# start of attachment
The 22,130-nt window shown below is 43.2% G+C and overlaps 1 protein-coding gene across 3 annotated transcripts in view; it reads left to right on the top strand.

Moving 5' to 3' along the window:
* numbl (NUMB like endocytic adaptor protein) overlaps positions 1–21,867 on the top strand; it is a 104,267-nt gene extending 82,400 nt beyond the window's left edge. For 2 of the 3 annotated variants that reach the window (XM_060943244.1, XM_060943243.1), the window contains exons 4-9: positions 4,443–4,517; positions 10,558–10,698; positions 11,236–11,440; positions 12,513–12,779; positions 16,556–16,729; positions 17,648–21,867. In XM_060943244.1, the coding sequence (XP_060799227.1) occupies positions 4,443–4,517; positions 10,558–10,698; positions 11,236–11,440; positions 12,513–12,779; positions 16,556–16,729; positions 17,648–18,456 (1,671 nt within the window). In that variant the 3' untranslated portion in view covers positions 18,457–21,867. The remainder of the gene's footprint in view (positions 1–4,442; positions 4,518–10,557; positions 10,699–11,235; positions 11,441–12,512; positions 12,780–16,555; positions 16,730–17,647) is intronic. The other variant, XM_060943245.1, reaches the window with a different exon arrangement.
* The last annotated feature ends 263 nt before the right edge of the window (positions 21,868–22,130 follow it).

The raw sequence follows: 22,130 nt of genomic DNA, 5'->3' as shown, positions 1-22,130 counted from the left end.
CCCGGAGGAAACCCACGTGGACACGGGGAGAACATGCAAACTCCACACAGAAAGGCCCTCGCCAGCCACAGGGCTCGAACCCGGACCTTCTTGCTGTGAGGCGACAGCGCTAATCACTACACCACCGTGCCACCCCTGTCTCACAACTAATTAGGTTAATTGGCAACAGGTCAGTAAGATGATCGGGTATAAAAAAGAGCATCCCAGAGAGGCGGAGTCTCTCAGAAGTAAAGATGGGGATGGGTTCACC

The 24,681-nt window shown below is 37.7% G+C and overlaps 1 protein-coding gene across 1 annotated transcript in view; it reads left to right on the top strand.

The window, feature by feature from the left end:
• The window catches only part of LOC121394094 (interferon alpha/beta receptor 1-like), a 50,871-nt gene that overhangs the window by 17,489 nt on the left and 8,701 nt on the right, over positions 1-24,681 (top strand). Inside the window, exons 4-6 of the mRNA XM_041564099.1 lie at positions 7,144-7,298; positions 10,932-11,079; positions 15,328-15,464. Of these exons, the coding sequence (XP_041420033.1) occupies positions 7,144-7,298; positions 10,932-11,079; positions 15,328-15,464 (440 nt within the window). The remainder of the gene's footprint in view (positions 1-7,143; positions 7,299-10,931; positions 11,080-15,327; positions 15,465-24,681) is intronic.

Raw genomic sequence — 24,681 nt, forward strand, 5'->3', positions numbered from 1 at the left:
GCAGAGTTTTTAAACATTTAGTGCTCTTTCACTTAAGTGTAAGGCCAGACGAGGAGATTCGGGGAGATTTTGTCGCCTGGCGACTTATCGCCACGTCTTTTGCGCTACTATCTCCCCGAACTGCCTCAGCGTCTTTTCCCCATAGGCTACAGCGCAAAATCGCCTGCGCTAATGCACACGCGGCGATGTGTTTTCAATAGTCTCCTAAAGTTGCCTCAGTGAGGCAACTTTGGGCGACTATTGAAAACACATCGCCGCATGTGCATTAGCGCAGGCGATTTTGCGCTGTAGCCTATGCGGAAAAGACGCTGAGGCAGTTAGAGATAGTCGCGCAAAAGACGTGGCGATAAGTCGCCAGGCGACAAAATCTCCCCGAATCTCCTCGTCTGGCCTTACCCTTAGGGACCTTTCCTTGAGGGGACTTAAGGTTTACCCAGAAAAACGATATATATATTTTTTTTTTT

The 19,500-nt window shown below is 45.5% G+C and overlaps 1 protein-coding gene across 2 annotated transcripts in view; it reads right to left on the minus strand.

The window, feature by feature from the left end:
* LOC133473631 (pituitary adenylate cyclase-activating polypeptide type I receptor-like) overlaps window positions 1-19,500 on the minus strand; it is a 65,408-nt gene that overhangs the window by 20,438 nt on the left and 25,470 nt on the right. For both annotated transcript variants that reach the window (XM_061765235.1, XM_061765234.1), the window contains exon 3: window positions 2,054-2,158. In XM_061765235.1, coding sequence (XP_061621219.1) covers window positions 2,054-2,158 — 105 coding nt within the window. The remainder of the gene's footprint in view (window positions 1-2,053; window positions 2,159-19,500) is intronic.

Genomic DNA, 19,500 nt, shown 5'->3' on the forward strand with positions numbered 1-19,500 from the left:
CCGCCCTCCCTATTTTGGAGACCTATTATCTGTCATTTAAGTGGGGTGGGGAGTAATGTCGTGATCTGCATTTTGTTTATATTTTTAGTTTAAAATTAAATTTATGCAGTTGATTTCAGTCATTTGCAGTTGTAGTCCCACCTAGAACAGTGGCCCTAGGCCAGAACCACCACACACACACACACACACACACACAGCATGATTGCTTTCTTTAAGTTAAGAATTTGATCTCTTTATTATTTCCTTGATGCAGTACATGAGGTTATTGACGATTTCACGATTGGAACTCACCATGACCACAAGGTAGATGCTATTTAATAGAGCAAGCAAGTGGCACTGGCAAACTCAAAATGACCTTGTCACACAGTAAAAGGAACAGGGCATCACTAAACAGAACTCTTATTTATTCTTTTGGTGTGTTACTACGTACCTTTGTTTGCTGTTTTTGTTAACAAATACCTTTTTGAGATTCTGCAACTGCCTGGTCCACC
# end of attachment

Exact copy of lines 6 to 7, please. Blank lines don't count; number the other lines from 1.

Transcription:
CCCGGAGGAAACCCACGTGGACACGGGGAGAACATGCAAACTCCACACAGAAAGGCCCTCGCCAGCCACAGGGCTCGAACCCGGACCTTCTTGCTGTGAGGCGACAGCGCTAATCACTACACCACCGTGCCACCCCTGTCTCACAACTAATTAGGTTAATTGGCAACAGGTCAGTAAGATGATCGGGTATAAAAAAGAGCATCCCAGAGAGGCGGAGTCTCTCAGAAGTAAAGATGGGGATGGGTTCACC

The 24,681-nt window shown below is 37.7% G+C and overlaps 1 protein-coding gene across 1 annotated transcript in view; it reads left to right on the top strand.